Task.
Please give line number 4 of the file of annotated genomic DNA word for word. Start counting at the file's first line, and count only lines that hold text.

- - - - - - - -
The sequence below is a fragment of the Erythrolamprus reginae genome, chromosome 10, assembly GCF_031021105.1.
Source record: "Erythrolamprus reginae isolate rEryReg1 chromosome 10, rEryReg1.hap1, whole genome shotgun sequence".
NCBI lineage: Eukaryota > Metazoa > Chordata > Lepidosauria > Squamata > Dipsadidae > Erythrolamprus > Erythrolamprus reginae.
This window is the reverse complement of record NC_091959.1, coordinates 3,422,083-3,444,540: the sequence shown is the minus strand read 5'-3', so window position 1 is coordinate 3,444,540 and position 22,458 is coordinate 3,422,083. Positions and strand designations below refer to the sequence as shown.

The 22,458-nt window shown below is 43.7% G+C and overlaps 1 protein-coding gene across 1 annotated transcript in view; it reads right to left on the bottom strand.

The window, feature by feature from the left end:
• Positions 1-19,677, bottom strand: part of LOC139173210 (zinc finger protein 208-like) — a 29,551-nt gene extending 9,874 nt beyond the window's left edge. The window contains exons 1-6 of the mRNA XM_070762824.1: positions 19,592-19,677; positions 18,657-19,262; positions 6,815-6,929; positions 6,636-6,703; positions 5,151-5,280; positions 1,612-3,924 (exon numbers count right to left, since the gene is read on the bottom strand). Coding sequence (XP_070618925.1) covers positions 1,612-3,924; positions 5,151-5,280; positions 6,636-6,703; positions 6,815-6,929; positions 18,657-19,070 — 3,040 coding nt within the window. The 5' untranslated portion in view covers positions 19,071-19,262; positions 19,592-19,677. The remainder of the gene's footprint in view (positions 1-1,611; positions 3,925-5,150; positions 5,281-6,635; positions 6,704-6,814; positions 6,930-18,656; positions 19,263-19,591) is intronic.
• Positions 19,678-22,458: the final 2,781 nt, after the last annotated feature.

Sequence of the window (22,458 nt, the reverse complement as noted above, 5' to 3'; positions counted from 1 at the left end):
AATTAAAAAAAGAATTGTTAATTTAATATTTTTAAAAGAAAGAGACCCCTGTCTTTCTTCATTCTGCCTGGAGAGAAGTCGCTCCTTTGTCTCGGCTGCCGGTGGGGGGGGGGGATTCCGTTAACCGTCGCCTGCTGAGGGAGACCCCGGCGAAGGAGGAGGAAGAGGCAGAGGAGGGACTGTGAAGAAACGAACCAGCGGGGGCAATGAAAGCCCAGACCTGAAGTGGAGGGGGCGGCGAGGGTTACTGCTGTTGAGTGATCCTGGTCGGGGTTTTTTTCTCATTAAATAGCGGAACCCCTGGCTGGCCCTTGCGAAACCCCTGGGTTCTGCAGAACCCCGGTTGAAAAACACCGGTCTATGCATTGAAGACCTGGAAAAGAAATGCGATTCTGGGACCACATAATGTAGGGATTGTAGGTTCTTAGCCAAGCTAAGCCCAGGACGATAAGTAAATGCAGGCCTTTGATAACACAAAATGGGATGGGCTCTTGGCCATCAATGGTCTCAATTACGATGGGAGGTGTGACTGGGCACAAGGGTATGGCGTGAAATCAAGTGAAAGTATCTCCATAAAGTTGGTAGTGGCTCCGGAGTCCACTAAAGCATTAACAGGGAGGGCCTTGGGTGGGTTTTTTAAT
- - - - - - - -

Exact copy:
This window is the reverse complement of record NC_091959.1, coordinates 3,422,083-3,444,540: the sequence shown is the minus strand read 5'-3', so window position 1 is coordinate 3,444,540 and position 22,458 is coordinate 3,422,083. Positions and strand designations below refer to the sequence as shown.